Let's be honest, the world of technology is overwhelming. In fact that’s an understatement, we are immersed in a world completely obsessed with wanting to know what’s next; always trying to find the upcoming ‘must use technology’. Before we’ve even had a chance to get our head around Google Cardboard we’re hearing about a virtual reality that not only allows us to see and move within the dimensions of the digital experience, but actually feel them, creating something utterly realistic.
There’s even talk of virtual reality theme parks. In the live event space it’s been the same since the introduction of the overhead projector. We’re inundated with articles on trends and predictions, constantly sparking concerns of agency inferiority and questions like: Has projection mapping actually died? Is my drone big enough? And why haven’t I been invited to the Internet of Things?
So how can creative producers bypass this panic? And more importantly, how can we cut through the noise and make these technology trends relevant and helpful for our clients?
First we need to stop overwhelming our brains with content. For me there are five key areas to look at to harvest technology trends. If we use these to drill down why it’s popular in the first place we can then understand their relevance and actually start to apply it to real world business challenges.
Sport and technology have become synonymous. Over the past decade technology has enhanced both the audience’s and the participant’s experience. Nike’s House of Mamba demonstrates this perfectly. The Nike Rise basketball tour used a court with motion-tracking and reactive LED visualisation to train and challenge the players through authentic drills based on Kobe Bryant’s own training.
Not only does the real time reactive technology inform the audience, but thanks to the reactive sensors that intuitively react to a player, the audience in turn inform the technology to create a completely personalised experience. It doesn’t take a genius to very quickly realise the application of such technology in multiple live environments.
Art is the perfect, but often forgotten, area to discover new trends and technology as its very nature requires brave innovation to stand out. The recent Lumiere Festival in London shows how art is moving away from a gallery space, using technology to make us take notice. The same can be applied to live experiences where we can positively interrupt consumers.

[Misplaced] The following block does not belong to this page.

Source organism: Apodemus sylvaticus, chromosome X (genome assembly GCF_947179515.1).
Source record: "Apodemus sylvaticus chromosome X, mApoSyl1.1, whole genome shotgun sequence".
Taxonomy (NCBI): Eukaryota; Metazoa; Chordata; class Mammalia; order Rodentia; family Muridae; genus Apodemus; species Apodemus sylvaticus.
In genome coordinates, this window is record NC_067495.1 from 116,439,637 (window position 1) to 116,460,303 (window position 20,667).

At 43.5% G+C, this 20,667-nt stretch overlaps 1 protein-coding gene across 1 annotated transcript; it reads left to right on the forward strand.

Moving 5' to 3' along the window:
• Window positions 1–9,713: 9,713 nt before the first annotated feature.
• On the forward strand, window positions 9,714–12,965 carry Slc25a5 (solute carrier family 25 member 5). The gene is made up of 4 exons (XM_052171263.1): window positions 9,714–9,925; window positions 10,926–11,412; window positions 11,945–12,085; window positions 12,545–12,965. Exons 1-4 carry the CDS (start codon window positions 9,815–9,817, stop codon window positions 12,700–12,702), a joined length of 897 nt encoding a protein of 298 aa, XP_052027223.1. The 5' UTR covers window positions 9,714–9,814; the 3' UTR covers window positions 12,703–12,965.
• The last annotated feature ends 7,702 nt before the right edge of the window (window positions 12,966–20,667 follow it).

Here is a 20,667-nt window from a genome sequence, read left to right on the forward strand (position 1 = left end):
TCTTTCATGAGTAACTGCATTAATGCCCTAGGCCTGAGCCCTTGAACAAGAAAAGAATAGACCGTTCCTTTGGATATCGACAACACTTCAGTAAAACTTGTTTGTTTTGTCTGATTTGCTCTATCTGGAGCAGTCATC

Like sport, music and technology also have a strong history. A great example is the Williamsburg Bridge Radio (WBBR). An app that plays a pump-up song on the incline up the bridge in New York City and a cool-down track for the way down. Using Bluetooth proximity technology the radio station app knows when you’ve entered the bridge and will start playing the music automatically to give people the motivation to get across it.
The technology is simple, but how do we make it relevant for our audiences? The key is timing. Content is far more likely to resonate when it’s delivered at a time that is relevant to the given audience. If you get this right your audience will do the rest.
Brands are always looking for innovative ways to make their products stand out. Last year hiking boot brand Merrell used VR to create the first ‘walk around’ virtual reality experience. The immersive journey, ‘Merrell TrailScape’, made people feel like they were walking around a crumbling ledge and over a treacherous wooden bridge high in the mountain. Virtual experiences need to fully immerse our audience in a way that both entertains and informs in order to provoke a positive reaction.
CSR is one of the most powerful channels if done correctly. In the live event space audience involvement can have a real time positive influence. Winner of the Event Awards 2015 Grand Prix, Shell’s people powered football pitch in a Brazilian favela used technology to create unity and encourage entrepreneurial growth within the community. The refurbished community football pitch used Pavegen technology to light up the playing field through the kinetic energy created by the football players.
Why is it important?
It shows how audience involvement has a positive influence, something that can be applied to the majority of live experiences. There are constant developments in technology everyday. All we need to do is navigate this saturated world so we can harness its potential. Harvesting our inspiration from these five areas can help us start to understand technology before blindly applying it - park the what and focus on the how and why.
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